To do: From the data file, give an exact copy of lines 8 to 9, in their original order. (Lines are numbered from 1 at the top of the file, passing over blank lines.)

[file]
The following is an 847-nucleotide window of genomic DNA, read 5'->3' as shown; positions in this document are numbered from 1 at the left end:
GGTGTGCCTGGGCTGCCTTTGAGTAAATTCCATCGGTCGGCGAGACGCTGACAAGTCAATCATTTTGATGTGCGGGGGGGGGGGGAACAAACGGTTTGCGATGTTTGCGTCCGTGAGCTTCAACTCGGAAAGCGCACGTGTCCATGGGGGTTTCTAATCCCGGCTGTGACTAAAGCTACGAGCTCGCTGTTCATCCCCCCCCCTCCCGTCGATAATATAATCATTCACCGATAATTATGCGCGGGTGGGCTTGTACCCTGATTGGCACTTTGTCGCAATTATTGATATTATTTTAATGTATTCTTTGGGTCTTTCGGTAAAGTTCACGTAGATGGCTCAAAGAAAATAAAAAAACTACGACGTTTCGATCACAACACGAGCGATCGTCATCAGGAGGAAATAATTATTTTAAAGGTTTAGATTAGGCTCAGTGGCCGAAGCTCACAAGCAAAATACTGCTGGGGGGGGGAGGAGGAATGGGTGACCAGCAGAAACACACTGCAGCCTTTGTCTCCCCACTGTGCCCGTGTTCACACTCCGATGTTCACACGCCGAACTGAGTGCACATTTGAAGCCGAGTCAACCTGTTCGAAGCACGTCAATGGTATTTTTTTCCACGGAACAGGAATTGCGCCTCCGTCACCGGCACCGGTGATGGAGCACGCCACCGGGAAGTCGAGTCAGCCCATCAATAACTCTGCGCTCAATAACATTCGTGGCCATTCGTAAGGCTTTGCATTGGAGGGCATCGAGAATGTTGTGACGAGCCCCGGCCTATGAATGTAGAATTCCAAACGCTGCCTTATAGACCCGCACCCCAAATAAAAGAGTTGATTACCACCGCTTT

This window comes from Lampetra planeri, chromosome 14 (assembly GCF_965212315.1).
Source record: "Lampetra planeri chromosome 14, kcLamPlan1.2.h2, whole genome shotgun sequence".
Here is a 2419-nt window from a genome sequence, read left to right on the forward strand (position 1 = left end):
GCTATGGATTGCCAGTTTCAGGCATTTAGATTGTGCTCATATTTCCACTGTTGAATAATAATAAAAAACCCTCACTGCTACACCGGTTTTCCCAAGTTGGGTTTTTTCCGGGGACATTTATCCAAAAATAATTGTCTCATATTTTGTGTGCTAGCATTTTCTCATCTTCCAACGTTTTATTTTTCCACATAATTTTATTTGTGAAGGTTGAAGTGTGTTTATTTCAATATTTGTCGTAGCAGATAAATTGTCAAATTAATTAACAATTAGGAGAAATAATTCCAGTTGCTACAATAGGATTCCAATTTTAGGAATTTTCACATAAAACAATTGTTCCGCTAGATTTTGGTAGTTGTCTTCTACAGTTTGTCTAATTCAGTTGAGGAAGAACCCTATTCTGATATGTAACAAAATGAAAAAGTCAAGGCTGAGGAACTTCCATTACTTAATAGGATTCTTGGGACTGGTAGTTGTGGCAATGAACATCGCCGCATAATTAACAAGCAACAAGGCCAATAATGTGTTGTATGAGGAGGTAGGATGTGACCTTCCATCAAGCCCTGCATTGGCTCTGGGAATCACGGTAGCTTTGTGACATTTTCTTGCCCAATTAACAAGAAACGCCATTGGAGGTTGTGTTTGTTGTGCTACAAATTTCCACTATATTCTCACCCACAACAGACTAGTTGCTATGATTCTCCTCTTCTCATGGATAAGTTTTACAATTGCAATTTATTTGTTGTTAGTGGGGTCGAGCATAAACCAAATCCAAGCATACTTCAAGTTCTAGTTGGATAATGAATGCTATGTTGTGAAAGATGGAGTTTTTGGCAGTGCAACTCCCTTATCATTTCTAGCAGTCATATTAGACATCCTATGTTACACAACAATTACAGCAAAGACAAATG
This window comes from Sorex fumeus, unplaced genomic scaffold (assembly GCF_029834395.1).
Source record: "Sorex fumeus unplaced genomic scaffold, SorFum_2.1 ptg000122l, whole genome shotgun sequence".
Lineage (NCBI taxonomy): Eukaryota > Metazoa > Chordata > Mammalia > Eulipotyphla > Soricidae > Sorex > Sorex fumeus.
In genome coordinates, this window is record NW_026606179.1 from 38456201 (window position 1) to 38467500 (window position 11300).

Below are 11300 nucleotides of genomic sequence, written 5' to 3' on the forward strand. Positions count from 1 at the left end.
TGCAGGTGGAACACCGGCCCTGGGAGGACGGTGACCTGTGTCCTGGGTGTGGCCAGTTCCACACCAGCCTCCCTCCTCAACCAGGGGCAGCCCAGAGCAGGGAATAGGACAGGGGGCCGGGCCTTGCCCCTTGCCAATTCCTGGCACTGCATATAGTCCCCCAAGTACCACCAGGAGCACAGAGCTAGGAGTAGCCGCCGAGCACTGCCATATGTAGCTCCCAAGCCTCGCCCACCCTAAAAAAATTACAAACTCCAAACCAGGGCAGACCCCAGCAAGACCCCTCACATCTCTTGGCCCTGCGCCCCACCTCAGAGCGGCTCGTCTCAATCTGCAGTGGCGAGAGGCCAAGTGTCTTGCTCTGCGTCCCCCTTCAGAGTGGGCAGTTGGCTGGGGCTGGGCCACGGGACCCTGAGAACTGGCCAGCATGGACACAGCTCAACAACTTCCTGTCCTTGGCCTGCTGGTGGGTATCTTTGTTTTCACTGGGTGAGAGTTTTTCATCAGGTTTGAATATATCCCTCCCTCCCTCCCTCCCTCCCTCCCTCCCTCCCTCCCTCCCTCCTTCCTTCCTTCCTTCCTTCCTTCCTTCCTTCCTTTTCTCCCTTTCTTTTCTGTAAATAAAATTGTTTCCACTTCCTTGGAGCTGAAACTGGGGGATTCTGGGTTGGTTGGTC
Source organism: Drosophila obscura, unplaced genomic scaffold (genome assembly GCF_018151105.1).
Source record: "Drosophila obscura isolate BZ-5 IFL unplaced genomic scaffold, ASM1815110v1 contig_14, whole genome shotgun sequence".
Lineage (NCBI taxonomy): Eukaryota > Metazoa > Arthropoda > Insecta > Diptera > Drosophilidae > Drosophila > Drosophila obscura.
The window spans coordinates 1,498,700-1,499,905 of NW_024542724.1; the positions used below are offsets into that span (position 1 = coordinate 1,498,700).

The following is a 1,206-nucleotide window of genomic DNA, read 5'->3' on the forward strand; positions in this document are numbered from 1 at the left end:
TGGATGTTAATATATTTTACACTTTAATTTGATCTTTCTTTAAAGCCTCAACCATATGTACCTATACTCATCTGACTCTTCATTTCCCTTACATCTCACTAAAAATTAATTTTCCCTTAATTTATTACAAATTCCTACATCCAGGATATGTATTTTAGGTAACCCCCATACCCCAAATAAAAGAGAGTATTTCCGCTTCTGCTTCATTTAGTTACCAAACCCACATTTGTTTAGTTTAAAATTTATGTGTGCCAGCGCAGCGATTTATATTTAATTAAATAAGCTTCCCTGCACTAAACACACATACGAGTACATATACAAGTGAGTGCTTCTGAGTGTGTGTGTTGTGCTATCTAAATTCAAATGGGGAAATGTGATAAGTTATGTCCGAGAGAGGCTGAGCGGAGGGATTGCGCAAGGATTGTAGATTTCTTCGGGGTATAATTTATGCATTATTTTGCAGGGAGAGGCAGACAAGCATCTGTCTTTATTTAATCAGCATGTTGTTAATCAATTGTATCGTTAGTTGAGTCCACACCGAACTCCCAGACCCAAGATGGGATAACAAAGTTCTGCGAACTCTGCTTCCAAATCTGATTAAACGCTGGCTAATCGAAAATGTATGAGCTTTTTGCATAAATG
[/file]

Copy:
Source record: "Sorex fumeus unplaced genomic scaffold, SorFum_2.1 ptg000122l, whole genome shotgun sequence".
Lineage (NCBI taxonomy): Eukaryota > Metazoa > Chordata > Mammalia > Eulipotyphla > Soricidae > Sorex > Sorex fumeus.